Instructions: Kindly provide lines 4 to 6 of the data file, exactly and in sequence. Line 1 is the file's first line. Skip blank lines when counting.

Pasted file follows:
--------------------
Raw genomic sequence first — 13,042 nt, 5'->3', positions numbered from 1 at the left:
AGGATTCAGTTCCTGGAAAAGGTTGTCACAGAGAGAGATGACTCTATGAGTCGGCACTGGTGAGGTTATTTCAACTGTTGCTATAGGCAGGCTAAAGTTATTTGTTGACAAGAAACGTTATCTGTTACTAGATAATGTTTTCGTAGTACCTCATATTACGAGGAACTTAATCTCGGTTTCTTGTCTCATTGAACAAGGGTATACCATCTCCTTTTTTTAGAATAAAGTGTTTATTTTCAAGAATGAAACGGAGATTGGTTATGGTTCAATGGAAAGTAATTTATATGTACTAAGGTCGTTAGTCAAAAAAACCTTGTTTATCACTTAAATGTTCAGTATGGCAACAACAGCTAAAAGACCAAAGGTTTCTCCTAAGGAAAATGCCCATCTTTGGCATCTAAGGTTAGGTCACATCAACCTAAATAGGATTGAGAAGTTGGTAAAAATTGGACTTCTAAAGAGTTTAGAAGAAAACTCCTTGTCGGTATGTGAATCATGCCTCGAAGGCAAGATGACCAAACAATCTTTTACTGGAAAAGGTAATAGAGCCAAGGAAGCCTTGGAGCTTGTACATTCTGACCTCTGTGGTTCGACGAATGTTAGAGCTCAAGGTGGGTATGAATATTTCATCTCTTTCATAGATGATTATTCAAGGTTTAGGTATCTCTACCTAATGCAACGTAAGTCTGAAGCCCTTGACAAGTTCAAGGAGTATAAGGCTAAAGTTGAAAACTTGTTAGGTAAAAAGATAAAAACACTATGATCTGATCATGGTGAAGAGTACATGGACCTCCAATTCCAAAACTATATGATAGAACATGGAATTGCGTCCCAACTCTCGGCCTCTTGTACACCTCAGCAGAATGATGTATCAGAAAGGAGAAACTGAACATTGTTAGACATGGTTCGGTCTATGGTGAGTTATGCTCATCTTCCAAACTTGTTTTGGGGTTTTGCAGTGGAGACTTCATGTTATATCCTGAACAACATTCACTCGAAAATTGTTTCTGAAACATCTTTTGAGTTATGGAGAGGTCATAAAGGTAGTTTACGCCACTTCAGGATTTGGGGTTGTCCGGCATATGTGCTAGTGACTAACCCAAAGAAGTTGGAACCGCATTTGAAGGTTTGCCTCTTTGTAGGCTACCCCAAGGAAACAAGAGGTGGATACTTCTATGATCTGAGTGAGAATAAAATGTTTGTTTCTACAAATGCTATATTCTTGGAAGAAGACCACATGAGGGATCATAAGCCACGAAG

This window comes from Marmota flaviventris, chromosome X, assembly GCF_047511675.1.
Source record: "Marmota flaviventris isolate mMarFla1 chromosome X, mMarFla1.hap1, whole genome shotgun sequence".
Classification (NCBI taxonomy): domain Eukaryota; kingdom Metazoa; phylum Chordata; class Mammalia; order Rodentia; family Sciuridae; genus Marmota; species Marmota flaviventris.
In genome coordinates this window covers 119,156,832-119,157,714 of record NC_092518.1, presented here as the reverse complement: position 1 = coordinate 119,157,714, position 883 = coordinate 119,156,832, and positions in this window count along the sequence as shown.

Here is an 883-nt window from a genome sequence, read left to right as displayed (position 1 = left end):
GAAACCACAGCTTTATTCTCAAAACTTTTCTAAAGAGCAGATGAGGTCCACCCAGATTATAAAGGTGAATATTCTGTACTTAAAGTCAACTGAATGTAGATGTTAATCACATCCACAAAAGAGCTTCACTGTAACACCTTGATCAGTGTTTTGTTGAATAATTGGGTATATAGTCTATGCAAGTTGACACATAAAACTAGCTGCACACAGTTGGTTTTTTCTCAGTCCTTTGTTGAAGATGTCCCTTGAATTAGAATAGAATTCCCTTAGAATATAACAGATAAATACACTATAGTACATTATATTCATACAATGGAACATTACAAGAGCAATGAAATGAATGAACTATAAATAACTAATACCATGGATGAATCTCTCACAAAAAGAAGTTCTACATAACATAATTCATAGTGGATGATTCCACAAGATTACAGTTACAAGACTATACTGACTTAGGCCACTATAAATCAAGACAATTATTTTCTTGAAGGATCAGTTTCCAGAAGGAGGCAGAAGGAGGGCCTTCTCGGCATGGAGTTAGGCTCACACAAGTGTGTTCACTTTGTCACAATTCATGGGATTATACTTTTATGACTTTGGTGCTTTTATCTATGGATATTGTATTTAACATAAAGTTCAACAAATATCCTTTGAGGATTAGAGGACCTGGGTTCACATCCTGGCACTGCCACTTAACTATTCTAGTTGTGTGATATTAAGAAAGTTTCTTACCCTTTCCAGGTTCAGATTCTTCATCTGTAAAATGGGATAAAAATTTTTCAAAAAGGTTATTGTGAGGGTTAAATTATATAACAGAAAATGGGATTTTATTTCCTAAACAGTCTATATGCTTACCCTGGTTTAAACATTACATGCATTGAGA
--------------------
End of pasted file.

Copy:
Source record: "Marmota flaviventris isolate mMarFla1 chromosome X, mMarFla1.hap1, whole genome shotgun sequence".
Classification (NCBI taxonomy): domain Eukaryota; kingdom Metazoa; phylum Chordata; class Mammalia; order Rodentia; family Sciuridae; genus Marmota; species Marmota flaviventris.
In genome coordinates this window covers 119,156,832-119,157,714 of record NC_092518.1, presented here as the reverse complement: position 1 = coordinate 119,157,714, position 883 = coordinate 119,156,832, and positions in this window count along the sequence as shown.